Much of the latest information on Bali's volatile Mount Agung is coming the long way around - from a Kiwi vulcanologist watching an Indonesian mountain from Pittsburgh, US.
Dr Janine Krippner is working through the night to read, analyse and disseminate the latest information from Bali.
She reads tweets from volcano experts, monitors an online seismogram, interprets confusing graphs, and scours online sources for anything relevant.
She began watching the volcano closely on September 22, when Indonesian authorities declared a Level IV alert for Mt Agung and ordered major evacuations. She could not find the information she needed.
"I figured people out there must be really struggling. I started getting comments out there from people saying they didn't know where to get information," she said.
"You have to use Google Translate to translate the information from Indonesian, and there are key words that are missed out in that and make it sound very different from what the situation is.
"So, using volcanology education and experience I started translating those, making sure the messages from officials are getting across to the people in Bali or the people who are about to go to Bali, who really needed it."
Indonesia's vulcanologists and disaster management experts are doing a superb job, but their priority is getting information to locals in the volcano's immediate vicinity.
It takes time before updates get out to English speakers, like the 50,000 Australians who are in Bali on any given day.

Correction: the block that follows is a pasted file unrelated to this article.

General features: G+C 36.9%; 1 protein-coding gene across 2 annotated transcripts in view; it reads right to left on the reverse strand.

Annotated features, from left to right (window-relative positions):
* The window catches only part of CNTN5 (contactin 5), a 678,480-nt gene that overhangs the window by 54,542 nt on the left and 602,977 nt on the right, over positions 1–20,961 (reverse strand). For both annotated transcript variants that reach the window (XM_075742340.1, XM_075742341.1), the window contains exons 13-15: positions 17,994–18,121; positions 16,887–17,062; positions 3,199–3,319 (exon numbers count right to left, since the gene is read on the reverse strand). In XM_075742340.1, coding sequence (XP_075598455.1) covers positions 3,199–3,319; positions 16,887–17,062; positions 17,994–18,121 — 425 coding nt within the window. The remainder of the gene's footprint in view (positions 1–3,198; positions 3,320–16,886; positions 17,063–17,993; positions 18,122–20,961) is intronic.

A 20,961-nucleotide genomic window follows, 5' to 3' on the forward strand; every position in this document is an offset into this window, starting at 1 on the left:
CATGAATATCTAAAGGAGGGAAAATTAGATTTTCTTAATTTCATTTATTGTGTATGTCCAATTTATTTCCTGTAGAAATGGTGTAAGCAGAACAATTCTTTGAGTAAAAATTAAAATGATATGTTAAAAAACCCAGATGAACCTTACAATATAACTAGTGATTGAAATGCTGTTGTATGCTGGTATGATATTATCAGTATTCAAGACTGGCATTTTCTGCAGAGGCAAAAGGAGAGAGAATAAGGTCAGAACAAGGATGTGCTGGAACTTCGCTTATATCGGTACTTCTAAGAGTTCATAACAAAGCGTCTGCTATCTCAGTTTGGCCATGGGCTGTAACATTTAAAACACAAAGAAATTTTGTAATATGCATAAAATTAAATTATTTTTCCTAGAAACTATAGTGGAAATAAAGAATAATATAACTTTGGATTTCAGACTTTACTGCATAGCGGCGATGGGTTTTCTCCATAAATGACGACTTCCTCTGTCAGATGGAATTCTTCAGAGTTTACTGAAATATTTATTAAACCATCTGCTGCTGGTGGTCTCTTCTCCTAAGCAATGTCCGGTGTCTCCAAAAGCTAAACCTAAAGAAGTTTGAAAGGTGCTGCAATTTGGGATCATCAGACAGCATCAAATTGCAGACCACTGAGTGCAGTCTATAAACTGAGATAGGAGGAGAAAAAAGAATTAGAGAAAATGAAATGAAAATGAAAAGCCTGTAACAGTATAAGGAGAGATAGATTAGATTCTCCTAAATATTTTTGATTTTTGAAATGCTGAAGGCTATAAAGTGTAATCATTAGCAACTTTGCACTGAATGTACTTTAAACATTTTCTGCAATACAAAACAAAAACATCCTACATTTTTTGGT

Dr Krippner speeds up the process, releasing information and analysis, mostly on Twitter. She's posted hundreds of tweets and picked up a couple of thousand new followers.
Most tourists are well away from the evacuation zone, but Dr Krippner said they would face other problems in case of eruption.
She said one of the key messages for tourists was: be prepared. Bringing eye protection and masks to the island is crucial, even for people staying in destinations like Kuta, which are a long way from Mt Agung.
Finding protective masks or goggles is difficult in Bali.
"I would be prepared for a potential ashfall down there. It can be irritable to eyes," Dr Krippner said.
"It can be irritable to your skin and it can be irritable to your airways as well, because you're breathing in pulverised rock."
Dr Krippner said it was difficult to predict when, or even if, Mt Agung would erupt.
The eruption is determined by the magma system beneath the volcano, which she said was incredibly complex.
"Way below the surface there's a lot of gas in the magma, but until you start getting nearer and nearer the surface that gas can't come out because there's so much rock over the top of it.
"If you think of a magma system, not just a big balloon of magma sitting down there, it'll be some kind of weird system of magma pushing through this crack and this rock.
"There are so many aspects of this magma that could be constantly changing. Some of the things that can change the way it behaves are the amount of crystals in it, the amount of gas in it, how thick it is - the viscosity."
All this means that Indonesian authorities cannot allow any of the approximately 150,000 evacuees from the mountain to return home.
About 10,000 of those people are sick, said I Gede Wastika, a spokesman for the Disaster Mitigation Agency in Bali.
"Generally living in evacuation camps, no matter how good the condition of the camps are, the people living there will certainly not feel comfortable," he said.
"They've been living there since the 22nd until today, it's been a while, of course they will suffer from boredom, lack of things to do, there's no certainty whether Mount Agung [is] going to erupt or not.
"This prolonged stress causes people to have hypertension, they've got body aches, they've got cold; because living in camps, the condition is cold and uncomfortable, they sleep on the ground."